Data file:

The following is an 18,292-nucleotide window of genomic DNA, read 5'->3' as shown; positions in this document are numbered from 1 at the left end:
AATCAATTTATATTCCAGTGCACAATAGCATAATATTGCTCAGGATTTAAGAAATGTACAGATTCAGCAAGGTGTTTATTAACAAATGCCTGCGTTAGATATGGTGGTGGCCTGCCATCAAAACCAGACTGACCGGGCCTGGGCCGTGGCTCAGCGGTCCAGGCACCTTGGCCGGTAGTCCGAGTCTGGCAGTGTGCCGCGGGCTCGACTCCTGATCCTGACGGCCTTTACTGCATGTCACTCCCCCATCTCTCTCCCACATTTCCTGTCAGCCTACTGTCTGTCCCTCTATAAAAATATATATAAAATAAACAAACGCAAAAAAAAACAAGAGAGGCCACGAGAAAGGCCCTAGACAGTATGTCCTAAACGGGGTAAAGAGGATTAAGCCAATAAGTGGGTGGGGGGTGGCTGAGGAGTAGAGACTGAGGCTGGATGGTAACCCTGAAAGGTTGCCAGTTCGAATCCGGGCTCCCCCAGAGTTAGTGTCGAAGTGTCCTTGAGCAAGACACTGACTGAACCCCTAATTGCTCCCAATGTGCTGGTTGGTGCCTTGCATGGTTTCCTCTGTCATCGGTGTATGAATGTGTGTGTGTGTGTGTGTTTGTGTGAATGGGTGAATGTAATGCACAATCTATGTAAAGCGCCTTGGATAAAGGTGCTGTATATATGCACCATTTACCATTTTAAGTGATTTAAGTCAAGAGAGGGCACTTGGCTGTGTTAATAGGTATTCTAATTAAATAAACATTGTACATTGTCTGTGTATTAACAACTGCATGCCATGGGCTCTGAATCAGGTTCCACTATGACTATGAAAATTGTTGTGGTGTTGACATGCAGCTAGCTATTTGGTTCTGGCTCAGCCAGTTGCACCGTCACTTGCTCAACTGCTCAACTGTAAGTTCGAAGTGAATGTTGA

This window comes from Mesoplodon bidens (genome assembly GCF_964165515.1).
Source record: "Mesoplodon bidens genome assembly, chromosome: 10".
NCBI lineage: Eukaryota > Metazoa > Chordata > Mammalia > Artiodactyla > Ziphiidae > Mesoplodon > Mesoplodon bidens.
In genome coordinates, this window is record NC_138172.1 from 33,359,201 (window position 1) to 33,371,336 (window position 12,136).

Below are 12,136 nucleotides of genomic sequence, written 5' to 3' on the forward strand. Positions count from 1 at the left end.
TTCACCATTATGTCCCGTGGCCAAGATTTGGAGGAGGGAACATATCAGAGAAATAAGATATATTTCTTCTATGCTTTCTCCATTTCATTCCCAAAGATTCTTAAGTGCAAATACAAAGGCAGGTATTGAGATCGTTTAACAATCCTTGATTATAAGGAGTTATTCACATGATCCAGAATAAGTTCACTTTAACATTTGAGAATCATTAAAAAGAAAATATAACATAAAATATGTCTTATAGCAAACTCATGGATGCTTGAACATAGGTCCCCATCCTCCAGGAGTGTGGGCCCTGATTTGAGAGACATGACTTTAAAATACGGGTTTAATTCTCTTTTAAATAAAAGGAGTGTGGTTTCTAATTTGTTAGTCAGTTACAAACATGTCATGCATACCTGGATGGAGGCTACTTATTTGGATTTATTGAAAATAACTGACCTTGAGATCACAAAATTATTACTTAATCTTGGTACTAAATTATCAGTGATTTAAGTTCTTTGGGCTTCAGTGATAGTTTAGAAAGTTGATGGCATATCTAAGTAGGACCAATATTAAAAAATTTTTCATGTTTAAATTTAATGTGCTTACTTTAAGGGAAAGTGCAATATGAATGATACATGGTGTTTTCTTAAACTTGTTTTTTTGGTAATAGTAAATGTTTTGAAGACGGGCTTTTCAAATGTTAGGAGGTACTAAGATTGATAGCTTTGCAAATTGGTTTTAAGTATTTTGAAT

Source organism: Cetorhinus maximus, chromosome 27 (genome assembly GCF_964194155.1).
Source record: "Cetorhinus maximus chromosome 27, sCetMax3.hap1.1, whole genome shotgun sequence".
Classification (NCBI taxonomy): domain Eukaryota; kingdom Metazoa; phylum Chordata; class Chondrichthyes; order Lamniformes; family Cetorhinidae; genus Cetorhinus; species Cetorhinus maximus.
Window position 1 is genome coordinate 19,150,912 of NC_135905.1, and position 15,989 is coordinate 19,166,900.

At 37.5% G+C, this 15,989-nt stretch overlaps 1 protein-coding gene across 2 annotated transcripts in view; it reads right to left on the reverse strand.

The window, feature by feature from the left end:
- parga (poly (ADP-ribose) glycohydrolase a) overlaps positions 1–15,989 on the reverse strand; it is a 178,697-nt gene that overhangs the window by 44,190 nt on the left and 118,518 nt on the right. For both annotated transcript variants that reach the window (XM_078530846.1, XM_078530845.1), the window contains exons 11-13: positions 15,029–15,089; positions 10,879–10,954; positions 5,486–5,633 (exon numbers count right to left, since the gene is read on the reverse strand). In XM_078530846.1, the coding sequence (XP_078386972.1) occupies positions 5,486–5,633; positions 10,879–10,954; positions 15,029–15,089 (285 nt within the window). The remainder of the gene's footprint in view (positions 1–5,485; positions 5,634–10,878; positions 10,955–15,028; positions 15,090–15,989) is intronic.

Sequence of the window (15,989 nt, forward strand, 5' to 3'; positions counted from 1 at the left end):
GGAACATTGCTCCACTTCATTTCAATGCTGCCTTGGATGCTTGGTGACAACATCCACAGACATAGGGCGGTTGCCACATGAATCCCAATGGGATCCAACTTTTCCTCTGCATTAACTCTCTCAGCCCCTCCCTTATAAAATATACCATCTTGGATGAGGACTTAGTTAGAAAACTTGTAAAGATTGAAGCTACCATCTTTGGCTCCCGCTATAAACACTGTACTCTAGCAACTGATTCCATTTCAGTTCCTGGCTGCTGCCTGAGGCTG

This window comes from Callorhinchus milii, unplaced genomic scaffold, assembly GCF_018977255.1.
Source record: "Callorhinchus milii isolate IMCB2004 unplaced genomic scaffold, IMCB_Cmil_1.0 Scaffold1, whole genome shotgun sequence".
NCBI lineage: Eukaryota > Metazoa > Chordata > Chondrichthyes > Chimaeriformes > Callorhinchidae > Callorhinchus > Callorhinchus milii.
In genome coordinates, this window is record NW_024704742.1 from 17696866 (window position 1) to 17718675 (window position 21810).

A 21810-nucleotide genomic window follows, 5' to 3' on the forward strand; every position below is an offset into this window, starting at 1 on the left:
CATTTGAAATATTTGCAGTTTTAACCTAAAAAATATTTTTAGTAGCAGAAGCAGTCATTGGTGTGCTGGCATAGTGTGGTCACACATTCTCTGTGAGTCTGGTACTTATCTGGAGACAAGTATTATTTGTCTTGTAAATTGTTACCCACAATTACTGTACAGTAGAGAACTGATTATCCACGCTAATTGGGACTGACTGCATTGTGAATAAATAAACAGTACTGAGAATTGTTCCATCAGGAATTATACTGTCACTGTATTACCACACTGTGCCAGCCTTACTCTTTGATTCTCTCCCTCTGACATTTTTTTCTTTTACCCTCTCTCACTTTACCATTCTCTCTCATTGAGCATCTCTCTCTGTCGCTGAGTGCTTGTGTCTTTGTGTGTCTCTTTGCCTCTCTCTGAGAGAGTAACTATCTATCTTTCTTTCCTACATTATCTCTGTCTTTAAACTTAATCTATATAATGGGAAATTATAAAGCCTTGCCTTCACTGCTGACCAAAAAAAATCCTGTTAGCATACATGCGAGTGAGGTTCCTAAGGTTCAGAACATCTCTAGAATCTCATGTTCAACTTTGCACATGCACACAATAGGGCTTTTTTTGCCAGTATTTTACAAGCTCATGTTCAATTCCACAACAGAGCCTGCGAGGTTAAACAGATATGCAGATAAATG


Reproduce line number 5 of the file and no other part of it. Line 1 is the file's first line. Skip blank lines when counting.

NCBI lineage: Eukaryota > Metazoa > Chordata > Mammalia > Artiodactyla > Ziphiidae > Mesoplodon > Mesoplodon bidens.